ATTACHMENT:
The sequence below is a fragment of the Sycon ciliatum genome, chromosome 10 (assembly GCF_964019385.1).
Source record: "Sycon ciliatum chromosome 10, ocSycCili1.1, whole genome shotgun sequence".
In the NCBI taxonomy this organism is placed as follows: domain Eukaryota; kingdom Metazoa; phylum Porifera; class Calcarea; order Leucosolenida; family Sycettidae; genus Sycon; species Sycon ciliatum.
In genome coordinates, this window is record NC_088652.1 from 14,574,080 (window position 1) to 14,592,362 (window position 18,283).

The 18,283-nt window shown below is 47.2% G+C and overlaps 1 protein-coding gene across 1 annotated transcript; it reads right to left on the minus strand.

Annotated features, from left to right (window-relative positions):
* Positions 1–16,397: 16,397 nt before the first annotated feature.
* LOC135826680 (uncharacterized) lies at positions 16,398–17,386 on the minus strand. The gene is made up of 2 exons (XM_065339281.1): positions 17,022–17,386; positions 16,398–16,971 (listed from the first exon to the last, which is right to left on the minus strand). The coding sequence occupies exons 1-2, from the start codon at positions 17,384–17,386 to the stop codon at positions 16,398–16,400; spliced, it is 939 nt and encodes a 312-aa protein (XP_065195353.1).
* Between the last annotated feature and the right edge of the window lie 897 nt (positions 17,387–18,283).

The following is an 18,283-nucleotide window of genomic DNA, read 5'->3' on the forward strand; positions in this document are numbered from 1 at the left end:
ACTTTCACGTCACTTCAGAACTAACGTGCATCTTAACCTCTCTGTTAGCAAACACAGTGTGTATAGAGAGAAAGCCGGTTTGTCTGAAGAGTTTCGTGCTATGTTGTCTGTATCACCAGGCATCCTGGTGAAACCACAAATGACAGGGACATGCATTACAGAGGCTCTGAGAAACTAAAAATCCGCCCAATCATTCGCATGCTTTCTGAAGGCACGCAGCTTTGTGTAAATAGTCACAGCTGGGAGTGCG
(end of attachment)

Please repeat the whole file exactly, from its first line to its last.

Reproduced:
The sequence below is a fragment of the Sycon ciliatum genome, chromosome 10 (assembly GCF_964019385.1).
Source record: "Sycon ciliatum chromosome 10, ocSycCili1.1, whole genome shotgun sequence".
In the NCBI taxonomy this organism is placed as follows: domain Eukaryota; kingdom Metazoa; phylum Porifera; class Calcarea; order Leucosolenida; family Sycettidae; genus Sycon; species Sycon ciliatum.
In genome coordinates, this window is record NC_088652.1 from 14,574,080 (window position 1) to 14,592,362 (window position 18,283).

The 18,283-nt window shown below is 47.2% G+C and overlaps 1 protein-coding gene across 1 annotated transcript; it reads right to left on the minus strand.

Annotated features, from left to right (window-relative positions):
* Positions 1–16,397: 16,397 nt before the first annotated feature.
* LOC135826680 (uncharacterized) lies at positions 16,398–17,386 on the minus strand. The gene is made up of 2 exons (XM_065339281.1): positions 17,022–17,386; positions 16,398–16,971 (listed from the first exon to the last, which is right to left on the minus strand). The coding sequence occupies exons 1-2, from the start codon at positions 17,384–17,386 to the stop codon at positions 16,398–16,400; spliced, it is 939 nt and encodes a 312-aa protein (XP_065195353.1).
* Between the last annotated feature and the right edge of the window lie 897 nt (positions 17,387–18,283).

The following is an 18,283-nucleotide window of genomic DNA, read 5'->3' on the forward strand; positions in this document are numbered from 1 at the left end:
ACTTTCACGTCACTTCAGAACTAACGTGCATCTTAACCTCTCTGTTAGCAAACACAGTGTGTATAGAGAGAAAGCCGGTTTGTCTGAAGAGTTTCGTGCTATGTTGTCTGTATCACCAGGCATCCTGGTGAAACCACAAATGACAGGGACATGCATTACAGAGGCTCTGAGAAACTAAAAATCCGCCCAATCATTCGCATGCTTTCTGAAGGCACGCAGCTTTGTGTAAATAGTCACAGCTGGGAGTGCG